In rehearsals for The Unburied. Photo (c) Luca Migliore

Despite such conundrums, Visky’s play is achingly contemporary: it was written in 2016 and originally intended for the radio, though its polyphonic qualities and visual richness instantly invite ideas for mise-en-scène in live theatre conditions. The Unburied: The Saint Of Darkness is at the same time a chamber piece, a family drama, and instance of post-dramatic theatre and a strong political and philosophical play, as it reflects on the current international migration crisis through a strong central protagonist, the figure of Mother Teresa of Kolkata. It draws on aspects of Mother Teresa’s biography and even integrates elements of her journals, yet it is not a play solely about a particular individual in particular situations but a metaphor for universally valid human concerns. Being “other” in a hostile environment is a recurrent trope in the play, and so is the question of belief and doubt and the subtle negotiation between the two. Love and temptation in their manifold manifestations also underpin the play, therefore one of our concerns when workshopping the text was to ponder about questions of identity and try to figure out who this Mother Teresa figure might be for us, right here and right now. Visky creates a fluid sense of temporality, juxtaposing images of Teresa at various ages and stages of her life, in this way overlapping past, present, and future, and arguing for a quasi-mythical and cyclical sense of time that cannot be taken too literally yet that also resonates with the here and now. Thus, for instance, for the initial 2016 extract, I felt that in order to situate this play alongside the other two plays in the showcase and also to do justice to the character’s nuanced polyphonic qualities, more than one language was necessary, so after meticulously translating Visky’s words into English I “smuggled back” snippets of the original Hungarian to suggest this sense of otherness and dislocation that underpins the play. For the full production in 2017, however, the various selves of Teresa were embodied by four different performers, themselves coming from various cultural backgrounds, therefore I felt that it was superfluous to introduce a literal layer of “foreignness” as a multitude of accents were already present in the production. Irene Panni, Isobel Pilkington, Megan Smith, and Olivia Negrean were all equally strong and valid facets of Teresa, just as audience members, too found themselves “cast” as Teresas of sorts in their soul-searching, hesitation, doubts, and endeavours to make sense of the world.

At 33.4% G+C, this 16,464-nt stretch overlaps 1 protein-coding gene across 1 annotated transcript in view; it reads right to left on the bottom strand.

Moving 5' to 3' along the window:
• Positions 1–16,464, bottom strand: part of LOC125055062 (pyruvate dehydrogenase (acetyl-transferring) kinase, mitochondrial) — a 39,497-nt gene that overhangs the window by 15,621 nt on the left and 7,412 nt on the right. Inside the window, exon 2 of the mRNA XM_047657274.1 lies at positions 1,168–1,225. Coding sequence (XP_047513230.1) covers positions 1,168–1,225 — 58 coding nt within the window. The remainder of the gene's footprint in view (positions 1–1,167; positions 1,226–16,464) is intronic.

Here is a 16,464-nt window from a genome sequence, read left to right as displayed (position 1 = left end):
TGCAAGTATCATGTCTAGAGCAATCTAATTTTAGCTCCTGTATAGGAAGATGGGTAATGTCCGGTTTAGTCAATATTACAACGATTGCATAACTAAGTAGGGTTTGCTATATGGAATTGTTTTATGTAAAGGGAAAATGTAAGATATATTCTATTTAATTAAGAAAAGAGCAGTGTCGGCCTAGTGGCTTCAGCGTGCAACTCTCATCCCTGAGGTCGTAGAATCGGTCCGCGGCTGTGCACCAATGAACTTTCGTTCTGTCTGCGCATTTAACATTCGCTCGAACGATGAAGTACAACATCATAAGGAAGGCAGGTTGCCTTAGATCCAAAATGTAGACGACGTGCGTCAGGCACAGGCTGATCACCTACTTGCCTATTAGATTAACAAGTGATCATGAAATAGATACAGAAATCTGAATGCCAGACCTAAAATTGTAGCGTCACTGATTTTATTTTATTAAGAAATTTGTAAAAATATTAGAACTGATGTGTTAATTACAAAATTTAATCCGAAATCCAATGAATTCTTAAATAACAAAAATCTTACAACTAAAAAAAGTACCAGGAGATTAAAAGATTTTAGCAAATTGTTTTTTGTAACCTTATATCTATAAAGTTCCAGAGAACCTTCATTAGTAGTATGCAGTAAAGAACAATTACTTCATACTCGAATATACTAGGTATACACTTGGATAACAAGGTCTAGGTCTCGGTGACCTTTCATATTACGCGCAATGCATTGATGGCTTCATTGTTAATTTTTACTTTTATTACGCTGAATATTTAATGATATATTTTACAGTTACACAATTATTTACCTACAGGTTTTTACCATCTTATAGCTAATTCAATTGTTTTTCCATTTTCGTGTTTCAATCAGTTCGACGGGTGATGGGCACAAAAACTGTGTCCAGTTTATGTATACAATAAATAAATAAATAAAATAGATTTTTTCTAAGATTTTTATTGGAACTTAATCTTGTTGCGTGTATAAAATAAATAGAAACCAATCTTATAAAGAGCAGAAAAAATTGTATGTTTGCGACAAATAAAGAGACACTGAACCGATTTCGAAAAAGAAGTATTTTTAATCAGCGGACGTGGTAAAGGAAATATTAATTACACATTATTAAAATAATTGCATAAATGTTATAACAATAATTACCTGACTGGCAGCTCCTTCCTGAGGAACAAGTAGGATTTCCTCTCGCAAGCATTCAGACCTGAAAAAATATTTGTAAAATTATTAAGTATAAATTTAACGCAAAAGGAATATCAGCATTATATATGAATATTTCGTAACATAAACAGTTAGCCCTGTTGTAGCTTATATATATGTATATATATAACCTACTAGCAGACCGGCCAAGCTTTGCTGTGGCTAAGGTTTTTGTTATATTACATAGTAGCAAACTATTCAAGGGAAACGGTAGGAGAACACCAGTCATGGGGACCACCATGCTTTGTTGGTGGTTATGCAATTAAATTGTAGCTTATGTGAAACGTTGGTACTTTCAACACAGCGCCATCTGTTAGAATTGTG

I can claim on good authority that [Foreign Affairs] is adamant to accompany those who are willing to participate in this journey, symbolically sharing in Teresa’s sense of responsibility, duty and mission to highlight, with a dose of humour, the fact that we live in a topsy-turvy world that nevertheless is a treasure trove of cultural adventures. The company’s forthcoming proposition is [Foreign Affairs] Translates! 2018 Showcase: Exploring China, Japan, and Finland, on January 19-20 2018 at the Rose Lipman Building in Hackney. Expect thought-provoking and innovative theatre that acknowledges no borders.

Dr. Jozefina Komporaly is a freelance translator, writing professional and academic with over fifteen years experience as a linguist, published author, and project manager. As an academic, she publishes on contemporary European and British drama and performance. She is the author of the monograph Staging Motherhood: British Women Playwrights, 1956 To The Present (Palgrave, 2006), and is currently working on the study Radical Revival As Adaptation: Theatre, Politics, Society (forthcoming from Palgrave).  She is the editor of a critical anthology of plays by András Visky – Memories Of The Body: Captivity As A State Of Being In András Visky’s Barrack Dramaturgy – translated from the Hungarian and contracted by Intellect, forthcoming early 2017.

This post was written by the author in their personal capacity.The opinions expressed in this article are the author’s own and do not reflect the view of The Theatre Times, their staff or collaborators.